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Replacement Skis?

post #1 of 8
Thread Starter 

I'm a 30 year old guy who just got into skiing last year. Ski locally in Indiana at our local man-made locations and did take a trip out to Breck last winter where I learned everything I know so far. Ski mostly greens and finally progressing to blues.

 

A friend of mine sold me his old K2 Mammoth Mountain (2011) skis w/bindings for less than $40 as I was getting tired of paying $30 to rent each visit, and I already had purchased boots at Surefoot when I was in breck, as I was having some problems with the rentals out there.

 

My question is, it seems like the skis are giving me more problems than they are helping, as they are much more difficult to turn in than the rental gear I have used, and the speed is very inconsistent, even after having them tuned and hand waxed by the shop at our local facility (which cost more than the skis).

 

I'm not an expert at all obviously, so just looking for a recommendation of a relatively inexpensive upgrade to the skis/bindings I have that would work for someone like me that usually skis out east on man-made snow, but occasionally travels out west, but sticks to the green/blue runs.


I appreciate any help people can provide.

post #2 of 8
How tall are you, what do you weigh, and what size are the skis? According to a user here those are actually K2 Commanche skis, which should be right in your wheelhouse. If they are too short or too long for you that could be the problem. Does the shop at your local mountain offer any demos?
post #3 of 8
Thread Starter 

I'm 5'9, 190lb, the skis are 160cm. 

 

Doesn't look like that do. Isn't listed anywhere on the website, but I can ask next time I head up there.

post #4 of 8
Quote:
Originally Posted by cdtotten View Post

I'm 5'9, 190lb, the skis are 160cm. 

Doesn't look like that do. Isn't listed anywhere on the website, but I can ask next time I head up there.

What lengths have you been demoing? Those seem pretty short for your size and weight.

Can you give more specifics about the problems you feel you're having?
post #5 of 8
Thread Starter 

Honestly I haven't paid much attention to what they have given me for rentals. When my friend sold me his old ones, I did a quick check online and it appeared 160 was "ok", but looking into it more it does seem like these skis are pretty short.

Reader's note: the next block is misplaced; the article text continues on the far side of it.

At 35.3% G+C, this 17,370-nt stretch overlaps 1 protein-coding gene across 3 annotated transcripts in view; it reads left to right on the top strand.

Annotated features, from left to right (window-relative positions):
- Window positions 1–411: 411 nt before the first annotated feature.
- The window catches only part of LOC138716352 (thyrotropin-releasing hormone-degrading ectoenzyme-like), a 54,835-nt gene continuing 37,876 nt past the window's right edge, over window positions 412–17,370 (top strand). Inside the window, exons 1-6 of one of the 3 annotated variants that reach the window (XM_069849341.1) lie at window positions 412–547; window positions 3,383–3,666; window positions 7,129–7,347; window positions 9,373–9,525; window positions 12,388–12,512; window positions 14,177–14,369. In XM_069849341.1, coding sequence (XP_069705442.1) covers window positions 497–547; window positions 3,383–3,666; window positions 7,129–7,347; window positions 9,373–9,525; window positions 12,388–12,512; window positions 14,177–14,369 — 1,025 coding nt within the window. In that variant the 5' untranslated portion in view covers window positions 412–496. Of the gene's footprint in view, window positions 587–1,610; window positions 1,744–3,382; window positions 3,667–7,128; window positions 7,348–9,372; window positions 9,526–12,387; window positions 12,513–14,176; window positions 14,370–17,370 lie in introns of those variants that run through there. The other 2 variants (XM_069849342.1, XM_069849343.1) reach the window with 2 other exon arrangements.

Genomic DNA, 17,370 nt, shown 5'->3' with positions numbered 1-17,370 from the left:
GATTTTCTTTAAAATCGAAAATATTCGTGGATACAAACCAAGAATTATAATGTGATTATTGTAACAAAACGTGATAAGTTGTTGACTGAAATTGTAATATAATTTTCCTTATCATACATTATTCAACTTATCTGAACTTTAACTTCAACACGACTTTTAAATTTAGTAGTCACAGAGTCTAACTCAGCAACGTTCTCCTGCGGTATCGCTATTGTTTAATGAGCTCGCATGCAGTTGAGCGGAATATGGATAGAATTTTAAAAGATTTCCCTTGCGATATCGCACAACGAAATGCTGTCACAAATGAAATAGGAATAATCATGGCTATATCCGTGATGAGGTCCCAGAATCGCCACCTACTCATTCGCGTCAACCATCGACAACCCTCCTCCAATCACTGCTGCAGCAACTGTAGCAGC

Problem wise, I'm obviously not skilled enough to know if it's my lack of skill or the skis, but biggest problems I have are that at speed, they seem to lose some stability, especially when hitting even the smallest of ungroomed terrain, and when turning they don't slide around very easily compared to what I was getting out west.

 

That being said, I am skiing in what can only be described as very compacted, almost icy slush at night most of the time here. 

post #6 of 8
I would take a lesson and see what your instructor thinks about the skis and how they fit you. The good news is if you "need" something different, you will almost certainly get back what you paid for those, either on craigslist or at next year's swap.
post #7 of 8
Thread Starter 

Thanks for all your help David, sounds like a plan to me and absolutely... after the 4 trips, I have already made my money back 4 times.

post #8 of 8
Quote:
Originally Posted by cdtotten View Post

I'm 5'9, 190lb, the skis are 160cm. 

Doesn't look like that do. Isn't listed anywhere on the website, but I can ask next time I head up there.

Personally, I like that for you.

Short skis are good for beginners. They are easier to control. Once you get to where you are tearing up the blue runs and your skis won't hold in the turns, then think about going longer.

Edited to add:

Sorry, just sort of dropped in here and and didn't finish in that last post.

There could be several things going on here. My first couple of thoughts are:

You have gone from beginner rental skis with a crappy tunes, to a beginner-intermetiate ski with a tune. I've seen people have this kind of problem when going up a level in skis at the beginning.

With a beginner ski, it responds without as much energy being put into it so beginners can use it at slower speeds on green runs.

Your "new" beginner-intermediate ski might now just be expecting you to ski with a little bit more energy in order to respond. If this is the case, you'll get the hang of it pretty quick. It's all about using your skis to go, not trying to use your skis to not go. Lessons help a lot.

Another thing to look for is, and it has happened to me, is that you might have just gotten a crappy tune from your shop by accident. These things just happen sometimes.

Really, I suggest you work with an instructor. They can clear up a lot of these things pretty easy if you tell them what the problem is.
Edited by sofort99 - 12/17/14 at 8:56am
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